The owners of a Christian bakery who refused to make a wedding cake for a lesbian couple are facing hundreds of thousands of dollars in fines after they were found guilty of violating the couple’s civil rights.
The Oregon Bureau of Labor and Industries said they found “substantial evidence” that Sweet Cakes by Melissa discriminated against the lesbian couple and violated the Oregon Equality Act of 2007, a law that protects the rights of the LGBT community.RELATED: ‘Bachelor’ Juan Pablo Galavis-GLAAD Release New Apology for Anti-Gay Statements
Last year, the bakery’s owners refused to make a wedding cake for Rachel Cryer and Laurel Bowman, of Portland, citing their Christian beliefs. The couple then filed a complaint with the state.
“The investigation concludes that the bakery is not a religious institution under the law and that the business’ policy of refusing to make same-sex wedding cakes represents unlawful discrimination based on sexual orientation,” said Charlie Burr, a spokesman for the Bureau of Labor and Industries.
The backlash against Aaron and Melissa Klein, owners of the bakery, was severe. Gay rights groups launched protests and pickets outside the family’s store. They threatened wedding vendors who did business with the bakery. And, Klein told me, the family’s children were the targets of death threats.
The family eventually had to close their retail shop and now operate the bakery out of their home. They posted a message vowing to stand firm in their faith. It read, in part:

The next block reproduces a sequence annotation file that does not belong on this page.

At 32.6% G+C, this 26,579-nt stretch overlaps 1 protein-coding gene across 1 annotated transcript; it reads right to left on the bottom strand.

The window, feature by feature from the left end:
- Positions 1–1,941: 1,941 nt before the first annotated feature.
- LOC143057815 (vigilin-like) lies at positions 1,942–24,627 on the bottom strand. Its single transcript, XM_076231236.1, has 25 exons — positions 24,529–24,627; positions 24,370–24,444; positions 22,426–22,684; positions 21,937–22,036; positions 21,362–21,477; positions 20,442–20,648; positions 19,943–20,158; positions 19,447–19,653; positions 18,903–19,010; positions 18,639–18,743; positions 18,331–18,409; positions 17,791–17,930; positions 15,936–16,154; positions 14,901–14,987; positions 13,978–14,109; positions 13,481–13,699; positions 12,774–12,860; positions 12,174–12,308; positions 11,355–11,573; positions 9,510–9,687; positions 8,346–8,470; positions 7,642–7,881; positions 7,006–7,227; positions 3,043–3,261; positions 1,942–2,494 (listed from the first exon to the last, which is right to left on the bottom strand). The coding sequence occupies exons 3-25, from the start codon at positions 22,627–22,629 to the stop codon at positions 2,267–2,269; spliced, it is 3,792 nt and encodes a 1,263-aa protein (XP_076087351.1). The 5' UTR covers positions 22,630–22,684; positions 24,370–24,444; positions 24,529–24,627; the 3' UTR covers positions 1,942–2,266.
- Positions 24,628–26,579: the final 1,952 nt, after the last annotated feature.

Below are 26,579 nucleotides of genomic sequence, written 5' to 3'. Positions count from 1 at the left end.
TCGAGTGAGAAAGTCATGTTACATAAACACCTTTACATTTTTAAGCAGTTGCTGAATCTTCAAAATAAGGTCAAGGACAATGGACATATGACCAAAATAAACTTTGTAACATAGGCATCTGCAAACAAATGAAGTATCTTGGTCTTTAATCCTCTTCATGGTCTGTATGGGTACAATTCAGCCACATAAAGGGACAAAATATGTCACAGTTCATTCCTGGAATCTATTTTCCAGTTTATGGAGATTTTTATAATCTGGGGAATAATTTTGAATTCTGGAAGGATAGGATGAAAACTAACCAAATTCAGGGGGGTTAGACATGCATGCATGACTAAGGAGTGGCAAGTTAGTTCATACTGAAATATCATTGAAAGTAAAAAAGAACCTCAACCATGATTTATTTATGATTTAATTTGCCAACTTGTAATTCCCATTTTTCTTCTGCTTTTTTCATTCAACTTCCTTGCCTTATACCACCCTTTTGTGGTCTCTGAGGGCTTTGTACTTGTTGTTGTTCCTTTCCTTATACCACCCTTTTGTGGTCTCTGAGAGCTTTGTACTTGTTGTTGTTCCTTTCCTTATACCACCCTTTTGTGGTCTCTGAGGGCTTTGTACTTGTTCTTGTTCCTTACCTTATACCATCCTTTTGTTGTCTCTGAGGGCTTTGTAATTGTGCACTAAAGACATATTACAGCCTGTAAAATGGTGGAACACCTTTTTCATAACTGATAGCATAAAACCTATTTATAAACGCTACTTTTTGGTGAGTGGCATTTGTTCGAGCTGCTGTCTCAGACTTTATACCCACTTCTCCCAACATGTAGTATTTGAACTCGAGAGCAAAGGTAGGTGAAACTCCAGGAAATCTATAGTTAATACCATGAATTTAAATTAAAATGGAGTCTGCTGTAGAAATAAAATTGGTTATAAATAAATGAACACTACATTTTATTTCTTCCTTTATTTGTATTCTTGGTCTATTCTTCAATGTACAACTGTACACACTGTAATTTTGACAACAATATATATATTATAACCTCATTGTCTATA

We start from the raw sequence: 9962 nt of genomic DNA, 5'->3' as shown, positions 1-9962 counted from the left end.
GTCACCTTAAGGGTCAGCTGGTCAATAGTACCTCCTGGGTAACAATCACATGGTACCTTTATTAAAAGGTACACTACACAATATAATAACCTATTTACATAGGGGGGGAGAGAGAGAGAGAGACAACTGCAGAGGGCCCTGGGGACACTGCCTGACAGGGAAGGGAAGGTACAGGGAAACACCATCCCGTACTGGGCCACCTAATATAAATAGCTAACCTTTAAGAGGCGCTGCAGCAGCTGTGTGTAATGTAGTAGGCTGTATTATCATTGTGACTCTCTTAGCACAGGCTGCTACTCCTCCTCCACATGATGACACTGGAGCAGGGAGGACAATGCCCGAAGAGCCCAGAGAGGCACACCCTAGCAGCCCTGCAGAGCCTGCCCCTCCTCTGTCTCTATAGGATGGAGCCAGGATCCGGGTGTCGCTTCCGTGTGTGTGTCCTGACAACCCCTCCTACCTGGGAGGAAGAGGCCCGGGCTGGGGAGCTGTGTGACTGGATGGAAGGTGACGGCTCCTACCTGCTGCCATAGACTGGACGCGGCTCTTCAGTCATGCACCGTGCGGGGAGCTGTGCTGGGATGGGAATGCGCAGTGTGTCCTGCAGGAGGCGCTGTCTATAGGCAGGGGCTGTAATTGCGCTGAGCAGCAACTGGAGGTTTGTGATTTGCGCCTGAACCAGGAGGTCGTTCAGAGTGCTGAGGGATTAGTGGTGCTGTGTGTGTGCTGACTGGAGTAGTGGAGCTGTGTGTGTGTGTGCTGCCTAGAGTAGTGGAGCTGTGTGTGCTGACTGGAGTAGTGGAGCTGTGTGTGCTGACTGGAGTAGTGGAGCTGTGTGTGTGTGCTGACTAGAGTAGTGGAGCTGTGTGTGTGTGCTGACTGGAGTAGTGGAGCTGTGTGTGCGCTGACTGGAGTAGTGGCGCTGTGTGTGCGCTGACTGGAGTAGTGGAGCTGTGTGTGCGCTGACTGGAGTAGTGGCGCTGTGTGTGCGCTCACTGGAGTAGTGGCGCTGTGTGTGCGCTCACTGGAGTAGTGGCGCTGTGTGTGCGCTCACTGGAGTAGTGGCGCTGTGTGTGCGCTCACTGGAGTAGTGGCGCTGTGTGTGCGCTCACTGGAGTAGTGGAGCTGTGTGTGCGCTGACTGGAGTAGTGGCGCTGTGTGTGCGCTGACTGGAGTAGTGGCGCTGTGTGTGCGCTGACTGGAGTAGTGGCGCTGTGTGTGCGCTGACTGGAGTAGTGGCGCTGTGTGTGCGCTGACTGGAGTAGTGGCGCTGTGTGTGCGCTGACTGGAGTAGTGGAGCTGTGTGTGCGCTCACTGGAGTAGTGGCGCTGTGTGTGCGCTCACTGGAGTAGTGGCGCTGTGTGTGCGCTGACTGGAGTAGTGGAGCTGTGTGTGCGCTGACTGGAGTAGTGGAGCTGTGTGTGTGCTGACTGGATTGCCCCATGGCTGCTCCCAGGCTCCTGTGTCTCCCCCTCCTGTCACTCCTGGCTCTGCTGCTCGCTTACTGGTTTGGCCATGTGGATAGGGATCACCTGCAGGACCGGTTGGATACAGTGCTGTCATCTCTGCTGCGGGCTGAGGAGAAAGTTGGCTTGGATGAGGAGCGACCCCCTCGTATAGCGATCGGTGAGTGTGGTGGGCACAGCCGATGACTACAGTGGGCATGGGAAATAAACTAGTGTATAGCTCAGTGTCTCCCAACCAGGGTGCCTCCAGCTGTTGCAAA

“To all of you that have been praying for Aaron and I, I want to say thank you. I know that your prayers are being heard. I feel such a peace with all of this that is going on. Even though there are days that are hard and times of struggle we still feel that the Lord is in this. It is His fight and our situation is in His hands….Please continue to pray for our family. God is great, amazing and all powerful. I know He has a plan.”
Under state law, the complaint against the bakery now moves into a period of reconciliation. If they can’t reach an agreement, formal civil charges could be filed and the Kleins could face hundreds of thousands of dollars in fines.
Last August, Labor Commissioner Brad Avakian told The Oregonian, their desire is to rehabilitate businesses like the one owned by the Christian couple.
“Everybody is entitled to their own beliefs, but that doesn’t mean that folks have the right to discriminate,” he told the newspaper. “The goal is never to shut down a business. The goal is to rehabilitate.”
Aaron Klein told me there will be no reconciliation and there will be no rehabilitation. He and his wife will not back down from their Christian beliefs.